Friday, May 22, 2009

How To Win A Custody Case

Because of our tremendous success in the field of Georgia Father’s Rights, I am often asked what I do to “win” a difficult custody case.

The reality is, every successful attorney who wins fathers’ rights cases, simply manages the facts and presents the case to the judge. We argue positions that other attorneys are not willing to argue. However, the most important aspect of winning a fathers’ rights case is the client. There is no attorney in the world that can turn bad facts into a good case. If you left your wife, moved to another state, have not seen your children in years, and have not paid any child support in years, you will most likely not get custody.

On the other hand, if you have been involved in your children’s lives, and care more about the children than about hurting their mother, there is no reason for the court to assume that you are less of a candidate for a primary custodian than the mother.

The hardest cases to try are those where the father is as good of a parent as the mother. There is not really anything negative about either parent, and each wants custody. These are also the most difficult cases for judges to hear. How do they decide who should get custody? I attempt to “tell the story” of my client through collateral witness, through the children, through the use of the Guardian ad Litem, through neighbors, school counselors and other professionals who can attest to the benefit the children have had from having an involved father.

Another difficult case is where the father really is a better parent, but it is difficult to prove. The Mother may have been the stay-at-home primary caretaker, but she is not really doing a good job. The children still have all of their arms and legs, but they are not receiving the emotional nurturing and support they need. She feeds them fast food, although she does not work outside of the home. She sleeps all day, and does not keep up the house. Her days are spent sleeping, or attending tennis clinics or spa appointments, and the children are an afterthought. The Mother wants custody, but mostly because she needs the child support. These kinds of cases baffle my clients. They know they are the better parent, but they need help proving it. That is where an experienced attorney can make a difference.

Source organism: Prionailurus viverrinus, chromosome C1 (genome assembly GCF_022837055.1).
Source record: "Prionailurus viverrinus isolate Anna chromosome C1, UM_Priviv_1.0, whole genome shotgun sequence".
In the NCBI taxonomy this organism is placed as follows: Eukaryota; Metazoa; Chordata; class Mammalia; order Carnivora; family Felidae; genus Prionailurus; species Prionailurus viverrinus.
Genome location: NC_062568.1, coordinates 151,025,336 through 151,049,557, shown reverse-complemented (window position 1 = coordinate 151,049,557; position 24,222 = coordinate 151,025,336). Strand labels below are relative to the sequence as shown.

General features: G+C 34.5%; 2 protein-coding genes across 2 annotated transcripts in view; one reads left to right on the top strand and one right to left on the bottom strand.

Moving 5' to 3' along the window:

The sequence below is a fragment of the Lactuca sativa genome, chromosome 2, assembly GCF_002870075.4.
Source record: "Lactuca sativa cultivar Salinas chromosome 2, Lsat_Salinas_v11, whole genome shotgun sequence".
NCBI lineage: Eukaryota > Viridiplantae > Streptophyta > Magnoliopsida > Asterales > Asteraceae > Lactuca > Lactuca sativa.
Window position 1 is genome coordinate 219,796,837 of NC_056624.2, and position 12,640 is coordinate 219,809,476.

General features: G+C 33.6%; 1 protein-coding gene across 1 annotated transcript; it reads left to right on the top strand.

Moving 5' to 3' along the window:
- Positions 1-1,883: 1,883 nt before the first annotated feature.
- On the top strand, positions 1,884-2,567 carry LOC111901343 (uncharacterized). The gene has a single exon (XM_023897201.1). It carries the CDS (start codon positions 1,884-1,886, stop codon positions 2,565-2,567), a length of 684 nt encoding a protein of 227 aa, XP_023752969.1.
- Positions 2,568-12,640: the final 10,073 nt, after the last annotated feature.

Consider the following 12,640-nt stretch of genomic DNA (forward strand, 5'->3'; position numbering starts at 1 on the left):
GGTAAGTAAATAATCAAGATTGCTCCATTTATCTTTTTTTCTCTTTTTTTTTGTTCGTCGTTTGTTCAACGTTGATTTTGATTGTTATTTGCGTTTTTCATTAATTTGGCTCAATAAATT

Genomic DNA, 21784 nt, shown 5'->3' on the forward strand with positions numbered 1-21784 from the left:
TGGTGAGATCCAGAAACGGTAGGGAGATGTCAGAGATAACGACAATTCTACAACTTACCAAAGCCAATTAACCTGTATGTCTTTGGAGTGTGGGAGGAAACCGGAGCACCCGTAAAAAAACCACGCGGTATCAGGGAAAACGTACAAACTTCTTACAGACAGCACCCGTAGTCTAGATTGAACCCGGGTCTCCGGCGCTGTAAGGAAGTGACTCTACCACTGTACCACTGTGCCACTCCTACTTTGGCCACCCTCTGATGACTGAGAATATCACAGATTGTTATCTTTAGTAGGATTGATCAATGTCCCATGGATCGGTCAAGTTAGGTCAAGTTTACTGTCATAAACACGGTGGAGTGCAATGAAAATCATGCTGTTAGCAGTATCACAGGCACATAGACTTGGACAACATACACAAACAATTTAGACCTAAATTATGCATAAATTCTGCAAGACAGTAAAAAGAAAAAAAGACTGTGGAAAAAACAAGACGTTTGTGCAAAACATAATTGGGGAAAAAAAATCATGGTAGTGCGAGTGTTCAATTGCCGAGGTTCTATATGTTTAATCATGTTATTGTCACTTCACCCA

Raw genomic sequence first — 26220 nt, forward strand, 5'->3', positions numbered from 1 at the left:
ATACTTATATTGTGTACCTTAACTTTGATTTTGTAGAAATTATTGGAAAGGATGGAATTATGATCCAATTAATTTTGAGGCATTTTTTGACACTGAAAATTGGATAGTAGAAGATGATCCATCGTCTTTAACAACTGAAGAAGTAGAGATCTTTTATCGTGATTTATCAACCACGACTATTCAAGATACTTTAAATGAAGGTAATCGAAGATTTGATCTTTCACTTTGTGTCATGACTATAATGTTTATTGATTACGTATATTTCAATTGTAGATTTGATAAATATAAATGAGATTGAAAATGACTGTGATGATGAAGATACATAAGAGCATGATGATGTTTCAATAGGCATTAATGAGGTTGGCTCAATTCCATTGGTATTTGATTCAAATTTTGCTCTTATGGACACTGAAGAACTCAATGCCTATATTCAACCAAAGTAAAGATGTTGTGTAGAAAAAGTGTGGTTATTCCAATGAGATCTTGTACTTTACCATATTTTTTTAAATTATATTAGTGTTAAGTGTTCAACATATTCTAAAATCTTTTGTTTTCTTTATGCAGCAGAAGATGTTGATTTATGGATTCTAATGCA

The bottom line is - it really is an uphill battle for Fathers most of the time. I think this can be attributed to Fathers’ rights advocates who talk the talk but do not walk the walk. I recently represented a Mother, where the Father had been trying to reinstate his parenting rights after having been arrested 100 times, driving the 10 year old child around to buy drugs in hotel room, and abandoning the child at a bus stop and calling the mother to pick him up after he had left the child. The “Fathers’ Rights attorney” in his closing argument, eloquently stated how the presumption for fathers should be for joint custody, at which point, everyone in the courtroom rolled their eyes. That particular father was not exactly a cause the attorney should have gotten behind. It destroys credibility in the eyes of the court. Needless to say, that Father is still prohibited from seeing his child.

The only way to “win” a custody case is this: be a good father at all times, even when the mother makes it difficult. Spend quality time with your children. Help them with their homework, take them on educational experiences. Don’t be a Disneyland dad. If you are a good father, then others will see it. That way, when it is time to go to court, you will have no shortage of witnesses to testify about your exemplary parenting skills. That makes my job easier.

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